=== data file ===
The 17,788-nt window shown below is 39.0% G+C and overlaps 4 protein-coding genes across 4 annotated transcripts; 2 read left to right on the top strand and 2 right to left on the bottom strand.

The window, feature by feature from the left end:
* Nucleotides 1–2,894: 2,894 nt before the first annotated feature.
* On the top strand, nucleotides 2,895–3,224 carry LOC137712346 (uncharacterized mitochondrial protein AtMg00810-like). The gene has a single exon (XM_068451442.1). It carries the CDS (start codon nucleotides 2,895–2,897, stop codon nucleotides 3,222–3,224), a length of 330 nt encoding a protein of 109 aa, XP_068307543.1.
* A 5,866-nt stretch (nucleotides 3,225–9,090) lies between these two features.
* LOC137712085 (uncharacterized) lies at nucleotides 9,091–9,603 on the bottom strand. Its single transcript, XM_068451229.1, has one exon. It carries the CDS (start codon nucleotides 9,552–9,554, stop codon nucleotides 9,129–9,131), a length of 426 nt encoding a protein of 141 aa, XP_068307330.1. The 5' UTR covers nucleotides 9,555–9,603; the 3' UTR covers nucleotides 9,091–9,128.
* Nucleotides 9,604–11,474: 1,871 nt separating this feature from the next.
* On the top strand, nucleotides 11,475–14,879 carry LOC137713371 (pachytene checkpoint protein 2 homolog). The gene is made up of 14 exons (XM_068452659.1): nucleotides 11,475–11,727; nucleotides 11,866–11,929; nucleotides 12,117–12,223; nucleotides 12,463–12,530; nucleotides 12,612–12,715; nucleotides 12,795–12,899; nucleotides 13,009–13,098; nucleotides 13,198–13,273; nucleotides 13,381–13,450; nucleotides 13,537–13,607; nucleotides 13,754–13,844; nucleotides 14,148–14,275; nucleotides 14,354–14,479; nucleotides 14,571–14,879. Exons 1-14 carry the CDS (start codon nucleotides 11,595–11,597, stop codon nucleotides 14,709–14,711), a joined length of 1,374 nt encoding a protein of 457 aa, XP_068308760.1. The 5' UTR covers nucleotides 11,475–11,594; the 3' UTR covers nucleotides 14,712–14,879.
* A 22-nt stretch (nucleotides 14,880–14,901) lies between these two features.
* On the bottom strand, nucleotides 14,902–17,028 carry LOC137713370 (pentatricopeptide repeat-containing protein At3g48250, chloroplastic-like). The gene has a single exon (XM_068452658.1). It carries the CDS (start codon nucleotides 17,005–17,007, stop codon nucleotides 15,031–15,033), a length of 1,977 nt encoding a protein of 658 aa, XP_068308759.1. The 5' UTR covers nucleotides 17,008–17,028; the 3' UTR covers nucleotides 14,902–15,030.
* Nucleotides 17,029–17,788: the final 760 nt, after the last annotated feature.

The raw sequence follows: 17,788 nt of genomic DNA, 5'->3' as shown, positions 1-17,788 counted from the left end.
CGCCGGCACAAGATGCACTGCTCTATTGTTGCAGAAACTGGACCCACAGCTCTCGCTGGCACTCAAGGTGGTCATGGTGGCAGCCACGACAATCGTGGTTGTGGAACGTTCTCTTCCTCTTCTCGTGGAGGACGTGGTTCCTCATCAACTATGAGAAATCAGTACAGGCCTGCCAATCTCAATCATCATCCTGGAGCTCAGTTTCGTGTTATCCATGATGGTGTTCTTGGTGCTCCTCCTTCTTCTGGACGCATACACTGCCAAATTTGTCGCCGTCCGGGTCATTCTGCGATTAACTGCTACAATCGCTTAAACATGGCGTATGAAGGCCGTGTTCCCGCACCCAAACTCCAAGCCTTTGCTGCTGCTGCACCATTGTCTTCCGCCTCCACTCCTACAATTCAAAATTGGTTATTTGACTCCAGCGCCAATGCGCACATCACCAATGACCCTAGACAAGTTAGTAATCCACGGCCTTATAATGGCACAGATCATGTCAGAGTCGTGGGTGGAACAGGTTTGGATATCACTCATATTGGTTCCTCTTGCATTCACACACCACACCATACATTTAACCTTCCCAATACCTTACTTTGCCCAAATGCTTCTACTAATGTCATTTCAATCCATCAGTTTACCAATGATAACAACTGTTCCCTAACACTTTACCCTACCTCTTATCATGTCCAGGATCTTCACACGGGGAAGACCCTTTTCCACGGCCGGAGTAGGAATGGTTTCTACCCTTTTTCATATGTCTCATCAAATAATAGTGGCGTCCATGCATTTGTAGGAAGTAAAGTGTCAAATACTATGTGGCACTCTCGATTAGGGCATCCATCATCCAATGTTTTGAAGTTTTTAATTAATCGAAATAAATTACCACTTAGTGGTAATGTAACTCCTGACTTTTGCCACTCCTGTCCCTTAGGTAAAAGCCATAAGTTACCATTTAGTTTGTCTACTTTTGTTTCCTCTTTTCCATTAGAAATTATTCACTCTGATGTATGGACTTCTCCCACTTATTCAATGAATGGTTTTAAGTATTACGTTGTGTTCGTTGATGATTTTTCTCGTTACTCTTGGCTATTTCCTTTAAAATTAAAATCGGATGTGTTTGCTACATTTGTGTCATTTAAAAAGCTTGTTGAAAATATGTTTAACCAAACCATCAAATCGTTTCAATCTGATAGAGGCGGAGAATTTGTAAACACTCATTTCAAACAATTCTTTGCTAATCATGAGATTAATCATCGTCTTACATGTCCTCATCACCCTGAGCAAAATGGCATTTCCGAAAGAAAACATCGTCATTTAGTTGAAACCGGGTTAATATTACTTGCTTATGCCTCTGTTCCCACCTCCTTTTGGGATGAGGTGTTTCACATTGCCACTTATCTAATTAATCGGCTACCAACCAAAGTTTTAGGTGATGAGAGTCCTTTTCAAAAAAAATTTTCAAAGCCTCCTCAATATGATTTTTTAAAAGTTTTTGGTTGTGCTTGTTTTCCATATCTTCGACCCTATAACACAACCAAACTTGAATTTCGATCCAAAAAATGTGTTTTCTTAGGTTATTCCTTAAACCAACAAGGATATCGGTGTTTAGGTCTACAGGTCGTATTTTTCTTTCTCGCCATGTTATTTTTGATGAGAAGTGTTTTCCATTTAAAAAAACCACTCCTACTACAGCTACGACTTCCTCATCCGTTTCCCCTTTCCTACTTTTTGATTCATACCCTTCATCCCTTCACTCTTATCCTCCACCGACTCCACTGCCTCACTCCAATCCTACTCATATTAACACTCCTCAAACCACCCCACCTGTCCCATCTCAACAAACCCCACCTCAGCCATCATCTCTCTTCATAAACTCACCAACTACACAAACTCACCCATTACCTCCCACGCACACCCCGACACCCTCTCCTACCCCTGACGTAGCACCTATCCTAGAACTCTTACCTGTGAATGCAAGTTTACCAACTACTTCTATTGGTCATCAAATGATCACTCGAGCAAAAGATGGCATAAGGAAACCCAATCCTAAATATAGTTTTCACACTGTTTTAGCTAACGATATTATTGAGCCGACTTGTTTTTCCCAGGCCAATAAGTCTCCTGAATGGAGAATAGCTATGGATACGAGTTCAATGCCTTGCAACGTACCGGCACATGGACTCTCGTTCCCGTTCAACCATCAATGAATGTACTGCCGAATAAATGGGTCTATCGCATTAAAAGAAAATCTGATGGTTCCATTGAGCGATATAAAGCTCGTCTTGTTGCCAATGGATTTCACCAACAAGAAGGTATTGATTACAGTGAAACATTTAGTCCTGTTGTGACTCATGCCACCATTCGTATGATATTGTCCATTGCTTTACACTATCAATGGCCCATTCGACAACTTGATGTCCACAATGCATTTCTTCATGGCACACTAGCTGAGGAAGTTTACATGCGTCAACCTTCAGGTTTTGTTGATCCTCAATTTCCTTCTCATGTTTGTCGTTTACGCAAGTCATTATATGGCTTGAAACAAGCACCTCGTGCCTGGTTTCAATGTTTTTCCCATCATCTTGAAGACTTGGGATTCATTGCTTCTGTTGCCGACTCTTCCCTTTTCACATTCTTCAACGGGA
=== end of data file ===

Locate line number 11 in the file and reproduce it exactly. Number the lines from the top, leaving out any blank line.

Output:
* Nucleotides 17,029–17,788: the final 760 nt, after the last annotated feature.